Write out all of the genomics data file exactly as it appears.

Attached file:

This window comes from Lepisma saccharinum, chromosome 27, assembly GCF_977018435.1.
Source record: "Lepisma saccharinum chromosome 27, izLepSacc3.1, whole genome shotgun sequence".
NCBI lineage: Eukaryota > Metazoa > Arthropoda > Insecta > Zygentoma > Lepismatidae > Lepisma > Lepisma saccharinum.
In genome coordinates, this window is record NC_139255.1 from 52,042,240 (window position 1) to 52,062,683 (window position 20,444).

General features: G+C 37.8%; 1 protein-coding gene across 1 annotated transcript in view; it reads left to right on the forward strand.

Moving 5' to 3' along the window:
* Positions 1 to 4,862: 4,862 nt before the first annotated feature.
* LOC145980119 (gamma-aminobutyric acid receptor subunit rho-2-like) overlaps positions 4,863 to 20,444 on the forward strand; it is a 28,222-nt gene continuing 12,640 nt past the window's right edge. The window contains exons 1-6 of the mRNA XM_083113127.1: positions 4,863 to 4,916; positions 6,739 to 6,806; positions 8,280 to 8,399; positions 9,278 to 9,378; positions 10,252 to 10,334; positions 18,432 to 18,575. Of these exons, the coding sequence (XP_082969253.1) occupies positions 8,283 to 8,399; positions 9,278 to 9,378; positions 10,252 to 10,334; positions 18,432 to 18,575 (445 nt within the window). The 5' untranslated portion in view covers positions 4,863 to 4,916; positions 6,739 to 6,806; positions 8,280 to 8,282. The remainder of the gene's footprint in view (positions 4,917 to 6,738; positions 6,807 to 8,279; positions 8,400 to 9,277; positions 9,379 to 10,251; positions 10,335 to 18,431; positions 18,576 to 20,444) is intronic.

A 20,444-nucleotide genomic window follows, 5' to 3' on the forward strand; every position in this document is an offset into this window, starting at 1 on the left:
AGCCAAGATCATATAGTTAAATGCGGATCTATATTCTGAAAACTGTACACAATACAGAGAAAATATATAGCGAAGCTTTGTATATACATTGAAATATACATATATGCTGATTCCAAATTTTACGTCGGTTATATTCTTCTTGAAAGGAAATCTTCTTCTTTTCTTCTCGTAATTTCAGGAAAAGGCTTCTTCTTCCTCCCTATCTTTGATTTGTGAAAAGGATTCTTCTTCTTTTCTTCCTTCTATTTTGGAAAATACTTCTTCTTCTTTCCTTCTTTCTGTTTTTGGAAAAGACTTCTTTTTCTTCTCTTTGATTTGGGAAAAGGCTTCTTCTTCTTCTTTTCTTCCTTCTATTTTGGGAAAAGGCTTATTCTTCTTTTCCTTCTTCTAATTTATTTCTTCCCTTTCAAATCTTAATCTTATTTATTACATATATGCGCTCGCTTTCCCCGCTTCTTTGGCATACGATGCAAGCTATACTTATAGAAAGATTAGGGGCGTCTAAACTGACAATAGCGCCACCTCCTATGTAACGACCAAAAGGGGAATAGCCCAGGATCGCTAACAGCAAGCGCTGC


This window comes from Lepisma saccharinum, chromosome 27, assembly GCF_977018435.1.
Source record: "Lepisma saccharinum chromosome 27, izLepSacc3.1, whole genome shotgun sequence".
NCBI lineage: Eukaryota > Metazoa > Arthropoda > Insecta > Zygentoma > Lepismatidae > Lepisma > Lepisma saccharinum.
In genome coordinates, this window is record NC_139255.1 from 52,042,240 (window position 1) to 52,062,683 (window position 20,444).

General features: G+C 37.8%; 1 protein-coding gene across 1 annotated transcript in view; it reads left to right on the forward strand.

Moving 5' to 3' along the window:
* Positions 1 to 4,862: 4,862 nt before the first annotated feature.
* LOC145980119 (gamma-aminobutyric acid receptor subunit rho-2-like) overlaps positions 4,863 to 20,444 on the forward strand; it is a 28,222-nt gene continuing 12,640 nt past the window's right edge. The window contains exons 1-6 of the mRNA XM_083113127.1: positions 4,863 to 4,916; positions 6,739 to 6,806; positions 8,280 to 8,399; positions 9,278 to 9,378; positions 10,252 to 10,334; positions 18,432 to 18,575. Of these exons, the coding sequence (XP_082969253.1) occupies positions 8,283 to 8,399; positions 9,278 to 9,378; positions 10,252 to 10,334; positions 18,432 to 18,575 (445 nt within the window). The 5' untranslated portion in view covers positions 4,863 to 4,916; positions 6,739 to 6,806; positions 8,280 to 8,282. The remainder of the gene's footprint in view (positions 4,917 to 6,738; positions 6,807 to 8,279; positions 8,400 to 9,277; positions 9,379 to 10,251; positions 10,335 to 18,431; positions 18,576 to 20,444) is intronic.

A 20,444-nucleotide genomic window follows, 5' to 3' on the forward strand; every position in this document is an offset into this window, starting at 1 on the left:
AGCCAAGATCATATAGTTAAATGCGGATCTATATTCTGAAAACTGTACACAATACAGAGAAAATATATAGCGAAGCTTTGTATATACATTGAAATATACATATATGCTGATTCCAAATTTTACGTCGGTTATATTCTTCTTGAAAGGAAATCTTCTTCTTTTCTTCTCGTAATTTCAGGAAAAGGCTTCTTCTTCCTCCCTATCTTTGATTTGTGAAAAGGATTCTTCTTCTTTTCTTCCTTCTATTTTGGAAAATACTTCTTCTTCTTTCCTTCTTTCTGTTTTTGGAAAAGACTTCTTTTTCTTCTCTTTGATTTGGGAAAAGGCTTCTTCTTCTTCTTTTCTTCCTTCTATTTTGGGAAAAGGCTTATTCTTCTTTTCCTTCTTCTAATTTATTTCTTCCCTTTCAAATCTTAATCTTATTTATTACATATATGCGCTCGCTTTCCCCGCTTCTTTGGCATACGATGCAAGCTATACTTATAGAAAGATTAGGGGCGTCTAAACTGACAATAGCGCCACCTCCTATGTAACGACCAAAAGGGGAATAGCCCAGGATCGCTAACAGCAAGCGCTGC